UPDATE: Well, I didn't make it. My date rang long (a better excuse than many), so I owe Peter a decent draft.
Monday, April 11, 2005
Now here's an interesting book title, Higher-Order Perl. The description:
Higher-Order Perl is about functional programming techniques in Perl. It's about how to write functions that can modify and manufacture other functions.
That's worth my Amazon wishlist.
Saturday, April 09, 2005
One piece to mind is
DiceExpression.jj. I wrote it some time back to parse simple dice roll expressions such as 2d6+3. To wit, Maven provides a JavaCC plugin but the documentation is rather sparse. I can tease most of it out from the
plugin.jelly for JavaCC, however a working example is always easier.
Happily, Howard Lewis Ship provides one ironically named Moving Away from Maven. Thank you, Howard.
Friday, April 08, 2005
Thursday, April 07, 2005
Ruby, unlike Java, has full native continuations and call/cc ala LISP. This makes for some really interesting code, mind-bending and very rewarding. For web programming, it moves you away from a messaging model to more traditional program flow: you get to code linearly, but the program is still multiplexed in the web way.
There is a great future for futures.
(I had trouble with the link. A bright spark suggested the wayback machine.)
Rubyists in Houston unite!
You have nothing to lose except your chained method invocations!
Actually, this post is for those interested in getting together and discussing Ruby over beer and cool code. Please leave your contact information in the comments and I'll see if we can put something together.
Tuesday, April 05, 2005
I needed a quick and dirty web server on an XP box for a project at work without the fuss of setting up Apache et al. I found just the thing, the Abyss web server from Aprelium Technologies. No source, unfortunately, but I do not need source for my task. The configuration is 100% in simple, highly usable web pages, and it is rather more full featured that I need, but not so much so to get in the way. And the price is $0. Works for me.
Monday, April 04, 2005
and a pony
Common usage: "I want faster compiles, more hardware, and a pony."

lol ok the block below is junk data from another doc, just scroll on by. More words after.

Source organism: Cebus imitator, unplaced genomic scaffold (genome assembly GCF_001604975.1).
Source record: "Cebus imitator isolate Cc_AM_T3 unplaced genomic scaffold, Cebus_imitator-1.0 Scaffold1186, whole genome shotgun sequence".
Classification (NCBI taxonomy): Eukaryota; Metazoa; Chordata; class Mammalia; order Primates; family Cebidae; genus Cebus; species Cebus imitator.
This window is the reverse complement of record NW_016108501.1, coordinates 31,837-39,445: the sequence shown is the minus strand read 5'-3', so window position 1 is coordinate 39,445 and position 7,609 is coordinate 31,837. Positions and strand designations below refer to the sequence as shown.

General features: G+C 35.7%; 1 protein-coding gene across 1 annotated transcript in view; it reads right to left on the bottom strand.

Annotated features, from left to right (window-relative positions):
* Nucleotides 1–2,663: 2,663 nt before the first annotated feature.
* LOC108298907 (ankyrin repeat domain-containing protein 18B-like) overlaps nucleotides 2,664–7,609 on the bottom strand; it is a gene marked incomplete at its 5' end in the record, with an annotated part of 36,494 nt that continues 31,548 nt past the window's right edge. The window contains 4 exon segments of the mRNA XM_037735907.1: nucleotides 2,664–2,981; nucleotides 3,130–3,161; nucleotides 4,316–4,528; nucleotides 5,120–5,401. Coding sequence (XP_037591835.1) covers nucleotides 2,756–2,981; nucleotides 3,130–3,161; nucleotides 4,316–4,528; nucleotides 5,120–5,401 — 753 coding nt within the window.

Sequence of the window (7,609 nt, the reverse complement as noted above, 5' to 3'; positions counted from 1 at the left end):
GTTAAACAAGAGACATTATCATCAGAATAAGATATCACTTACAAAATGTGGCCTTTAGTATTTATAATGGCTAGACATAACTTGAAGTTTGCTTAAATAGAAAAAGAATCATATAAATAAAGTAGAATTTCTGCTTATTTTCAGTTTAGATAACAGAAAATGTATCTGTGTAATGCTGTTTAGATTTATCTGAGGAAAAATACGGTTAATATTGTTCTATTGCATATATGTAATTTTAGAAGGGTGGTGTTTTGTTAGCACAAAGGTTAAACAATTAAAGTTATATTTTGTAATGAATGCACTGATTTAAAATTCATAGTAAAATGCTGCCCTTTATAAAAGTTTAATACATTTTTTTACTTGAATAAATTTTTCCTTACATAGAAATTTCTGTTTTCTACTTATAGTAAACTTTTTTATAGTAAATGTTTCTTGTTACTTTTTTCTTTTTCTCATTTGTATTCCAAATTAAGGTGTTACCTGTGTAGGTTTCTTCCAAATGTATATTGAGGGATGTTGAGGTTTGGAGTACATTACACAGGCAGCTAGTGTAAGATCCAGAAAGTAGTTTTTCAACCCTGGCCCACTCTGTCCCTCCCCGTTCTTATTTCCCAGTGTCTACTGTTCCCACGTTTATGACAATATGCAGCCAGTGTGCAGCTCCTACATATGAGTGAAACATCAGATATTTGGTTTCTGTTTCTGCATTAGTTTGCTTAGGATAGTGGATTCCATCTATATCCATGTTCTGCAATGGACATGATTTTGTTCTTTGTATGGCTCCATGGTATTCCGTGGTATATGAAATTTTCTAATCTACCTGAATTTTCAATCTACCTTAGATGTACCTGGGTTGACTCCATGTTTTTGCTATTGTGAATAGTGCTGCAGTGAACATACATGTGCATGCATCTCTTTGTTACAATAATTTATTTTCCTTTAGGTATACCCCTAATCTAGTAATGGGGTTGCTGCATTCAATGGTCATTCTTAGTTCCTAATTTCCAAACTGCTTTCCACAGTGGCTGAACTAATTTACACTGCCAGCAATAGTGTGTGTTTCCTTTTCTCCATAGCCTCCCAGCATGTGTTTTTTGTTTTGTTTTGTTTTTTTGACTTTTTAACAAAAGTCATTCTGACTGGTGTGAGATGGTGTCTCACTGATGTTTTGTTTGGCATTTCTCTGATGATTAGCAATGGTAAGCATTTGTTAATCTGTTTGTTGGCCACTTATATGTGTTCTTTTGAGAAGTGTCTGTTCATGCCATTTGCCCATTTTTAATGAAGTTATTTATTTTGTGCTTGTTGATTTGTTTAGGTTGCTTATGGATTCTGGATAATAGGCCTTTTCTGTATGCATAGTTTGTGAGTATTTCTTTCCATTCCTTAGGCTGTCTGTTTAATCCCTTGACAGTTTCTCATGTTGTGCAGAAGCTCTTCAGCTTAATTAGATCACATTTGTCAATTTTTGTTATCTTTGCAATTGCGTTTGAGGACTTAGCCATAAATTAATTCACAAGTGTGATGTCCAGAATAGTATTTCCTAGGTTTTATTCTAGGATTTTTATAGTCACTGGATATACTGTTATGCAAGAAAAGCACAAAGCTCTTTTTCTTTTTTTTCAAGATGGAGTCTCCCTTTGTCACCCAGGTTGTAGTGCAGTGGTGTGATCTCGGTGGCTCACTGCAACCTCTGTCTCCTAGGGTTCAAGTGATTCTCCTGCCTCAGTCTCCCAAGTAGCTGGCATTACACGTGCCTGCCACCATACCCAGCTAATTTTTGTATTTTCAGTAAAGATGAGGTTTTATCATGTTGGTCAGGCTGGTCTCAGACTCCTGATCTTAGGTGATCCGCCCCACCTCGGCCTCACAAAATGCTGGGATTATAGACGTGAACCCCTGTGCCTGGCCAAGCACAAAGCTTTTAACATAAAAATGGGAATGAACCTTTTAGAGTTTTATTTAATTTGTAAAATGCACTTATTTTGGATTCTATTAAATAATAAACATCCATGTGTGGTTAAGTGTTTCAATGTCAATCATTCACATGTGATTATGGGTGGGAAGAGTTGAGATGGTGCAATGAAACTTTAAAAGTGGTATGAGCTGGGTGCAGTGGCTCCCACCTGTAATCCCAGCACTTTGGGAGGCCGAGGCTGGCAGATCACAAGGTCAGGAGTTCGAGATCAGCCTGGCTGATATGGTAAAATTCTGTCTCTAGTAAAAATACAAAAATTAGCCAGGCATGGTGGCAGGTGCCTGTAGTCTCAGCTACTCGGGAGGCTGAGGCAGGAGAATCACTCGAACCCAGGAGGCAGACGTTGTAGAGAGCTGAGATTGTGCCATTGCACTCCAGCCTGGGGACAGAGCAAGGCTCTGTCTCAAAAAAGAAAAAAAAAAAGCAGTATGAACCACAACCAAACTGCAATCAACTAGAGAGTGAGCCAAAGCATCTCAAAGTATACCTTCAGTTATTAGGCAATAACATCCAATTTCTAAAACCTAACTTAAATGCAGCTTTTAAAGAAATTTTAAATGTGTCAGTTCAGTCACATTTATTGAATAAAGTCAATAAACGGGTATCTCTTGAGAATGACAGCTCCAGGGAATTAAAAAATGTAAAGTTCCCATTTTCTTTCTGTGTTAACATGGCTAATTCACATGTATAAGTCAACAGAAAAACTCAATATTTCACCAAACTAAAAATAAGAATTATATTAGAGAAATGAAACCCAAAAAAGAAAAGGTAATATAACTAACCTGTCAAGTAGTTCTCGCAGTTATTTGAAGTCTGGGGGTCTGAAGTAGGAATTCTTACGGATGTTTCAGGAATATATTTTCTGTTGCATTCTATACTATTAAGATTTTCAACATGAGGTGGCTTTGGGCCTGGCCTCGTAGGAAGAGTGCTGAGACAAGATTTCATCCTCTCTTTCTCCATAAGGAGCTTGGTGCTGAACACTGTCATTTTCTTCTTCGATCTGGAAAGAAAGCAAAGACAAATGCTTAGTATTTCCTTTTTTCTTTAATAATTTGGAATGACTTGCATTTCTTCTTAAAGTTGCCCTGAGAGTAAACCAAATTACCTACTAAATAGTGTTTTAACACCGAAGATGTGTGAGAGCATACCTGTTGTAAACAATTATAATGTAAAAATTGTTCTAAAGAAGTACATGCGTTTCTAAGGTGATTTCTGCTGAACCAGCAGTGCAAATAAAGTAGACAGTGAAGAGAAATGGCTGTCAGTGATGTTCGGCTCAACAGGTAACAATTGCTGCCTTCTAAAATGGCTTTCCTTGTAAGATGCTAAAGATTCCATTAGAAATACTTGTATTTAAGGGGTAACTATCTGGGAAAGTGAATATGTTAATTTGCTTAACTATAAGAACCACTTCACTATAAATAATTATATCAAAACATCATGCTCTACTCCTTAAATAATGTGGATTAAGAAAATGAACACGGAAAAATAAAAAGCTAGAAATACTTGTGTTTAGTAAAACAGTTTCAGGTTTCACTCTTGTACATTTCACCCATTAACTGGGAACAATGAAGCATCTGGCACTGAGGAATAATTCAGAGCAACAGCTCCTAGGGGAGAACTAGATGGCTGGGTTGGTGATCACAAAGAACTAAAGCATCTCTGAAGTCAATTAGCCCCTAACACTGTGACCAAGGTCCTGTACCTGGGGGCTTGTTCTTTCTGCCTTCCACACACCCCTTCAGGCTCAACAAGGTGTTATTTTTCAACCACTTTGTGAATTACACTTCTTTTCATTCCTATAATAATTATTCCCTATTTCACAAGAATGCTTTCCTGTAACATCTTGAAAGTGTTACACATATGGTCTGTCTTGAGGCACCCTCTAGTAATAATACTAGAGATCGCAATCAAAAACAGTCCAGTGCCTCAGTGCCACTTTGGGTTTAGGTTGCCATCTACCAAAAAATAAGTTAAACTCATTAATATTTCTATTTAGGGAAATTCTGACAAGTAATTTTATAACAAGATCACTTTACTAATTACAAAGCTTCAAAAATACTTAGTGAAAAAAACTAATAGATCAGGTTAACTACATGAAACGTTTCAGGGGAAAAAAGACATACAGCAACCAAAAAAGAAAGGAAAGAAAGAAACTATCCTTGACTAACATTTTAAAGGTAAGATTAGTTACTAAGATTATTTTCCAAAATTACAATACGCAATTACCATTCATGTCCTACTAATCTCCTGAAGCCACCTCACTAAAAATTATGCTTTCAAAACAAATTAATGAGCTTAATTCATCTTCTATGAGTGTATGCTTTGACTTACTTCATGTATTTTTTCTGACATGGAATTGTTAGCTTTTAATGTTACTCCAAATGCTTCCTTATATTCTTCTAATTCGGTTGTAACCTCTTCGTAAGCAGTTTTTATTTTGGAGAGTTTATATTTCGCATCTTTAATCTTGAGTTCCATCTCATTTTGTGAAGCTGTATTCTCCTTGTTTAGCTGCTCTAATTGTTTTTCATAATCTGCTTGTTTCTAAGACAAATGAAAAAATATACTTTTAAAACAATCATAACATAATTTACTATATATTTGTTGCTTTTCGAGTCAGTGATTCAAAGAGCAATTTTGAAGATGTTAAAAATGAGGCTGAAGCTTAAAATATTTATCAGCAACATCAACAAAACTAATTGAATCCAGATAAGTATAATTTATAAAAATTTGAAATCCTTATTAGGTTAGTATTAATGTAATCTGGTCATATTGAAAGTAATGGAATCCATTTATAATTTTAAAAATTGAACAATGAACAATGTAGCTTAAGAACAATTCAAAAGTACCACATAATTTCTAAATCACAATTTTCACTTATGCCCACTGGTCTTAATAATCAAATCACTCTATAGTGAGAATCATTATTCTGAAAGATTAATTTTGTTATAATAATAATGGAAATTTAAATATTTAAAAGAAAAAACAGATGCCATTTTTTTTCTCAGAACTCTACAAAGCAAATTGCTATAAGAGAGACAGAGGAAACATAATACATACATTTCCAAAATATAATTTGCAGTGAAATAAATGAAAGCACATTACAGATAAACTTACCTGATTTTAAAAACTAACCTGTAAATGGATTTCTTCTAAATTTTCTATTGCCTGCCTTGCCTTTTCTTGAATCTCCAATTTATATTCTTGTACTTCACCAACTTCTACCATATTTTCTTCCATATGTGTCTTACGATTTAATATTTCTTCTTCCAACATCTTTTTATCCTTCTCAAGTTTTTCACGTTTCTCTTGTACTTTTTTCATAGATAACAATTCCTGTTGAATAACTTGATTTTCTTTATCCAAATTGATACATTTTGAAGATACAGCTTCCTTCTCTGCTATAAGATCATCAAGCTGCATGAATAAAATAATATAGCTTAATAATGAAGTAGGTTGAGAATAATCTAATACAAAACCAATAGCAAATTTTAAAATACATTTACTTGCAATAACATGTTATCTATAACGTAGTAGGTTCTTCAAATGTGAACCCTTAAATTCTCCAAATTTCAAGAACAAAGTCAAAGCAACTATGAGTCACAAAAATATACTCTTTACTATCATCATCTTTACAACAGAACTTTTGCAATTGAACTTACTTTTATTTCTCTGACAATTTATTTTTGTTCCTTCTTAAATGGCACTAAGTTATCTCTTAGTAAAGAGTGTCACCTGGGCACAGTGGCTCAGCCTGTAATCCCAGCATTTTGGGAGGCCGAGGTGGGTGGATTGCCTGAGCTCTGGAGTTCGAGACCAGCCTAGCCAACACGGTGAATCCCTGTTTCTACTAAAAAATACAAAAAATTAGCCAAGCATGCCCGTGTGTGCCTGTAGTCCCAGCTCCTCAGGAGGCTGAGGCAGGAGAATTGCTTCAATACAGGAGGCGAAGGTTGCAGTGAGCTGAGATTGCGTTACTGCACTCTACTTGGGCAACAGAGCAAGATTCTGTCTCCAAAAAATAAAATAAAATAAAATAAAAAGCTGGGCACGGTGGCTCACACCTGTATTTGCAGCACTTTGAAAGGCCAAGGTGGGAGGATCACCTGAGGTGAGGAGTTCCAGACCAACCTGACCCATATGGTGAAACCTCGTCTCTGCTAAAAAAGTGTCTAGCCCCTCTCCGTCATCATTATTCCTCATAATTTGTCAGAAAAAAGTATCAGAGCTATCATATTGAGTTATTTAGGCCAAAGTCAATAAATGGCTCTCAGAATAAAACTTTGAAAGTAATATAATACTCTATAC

Meaning: "I know I'll never get any of these things so why not add a pony to the list just to make myself feel better?"
Saturday, April 02, 2005
My cool purple Gentoo 2005.0 CDs came this week. I've been putting it off before because of spotty hardware support, but I'm ready with this release to try Gentoo Linux on my Dell Latitude D600. Happily, there are plenty of resources out there for me to use.
As I progress, I'll update this posting.
From the factory my Dell laptop was setup to boot from the hard drive, not the CD. So use F2 immediately at boot to change that in the BIOS. Thank you, Dell.
First thing I found, the hardware detection on the live CD is great! However, it does not run DHCP on my Intel Pro 2200BG wireless card. The ipw2200 kernel module loads, but DHCP will not set up networking. There was noise about firmware needed, but I do not want to go there. Would it trash my XP partition from networking?
Yah! The live CD includes
/usr/bin/ntfsresize so I can avoid the expensive, commercial alternative — besides, their pages loads too slowly. Now I just have to figure out how to shrink my Windows XP installation so I have so disk space for Gentoo.
Friday, April 01, 2005
Christian Neukirchen writes about implementing T in Ruby. In case you are not a LISP fan, T is a LISP dialect. It is the implementation that is so elegant: 20 lines of Ruby. And there is a corresponding simplicity of concepts, but surprising generality.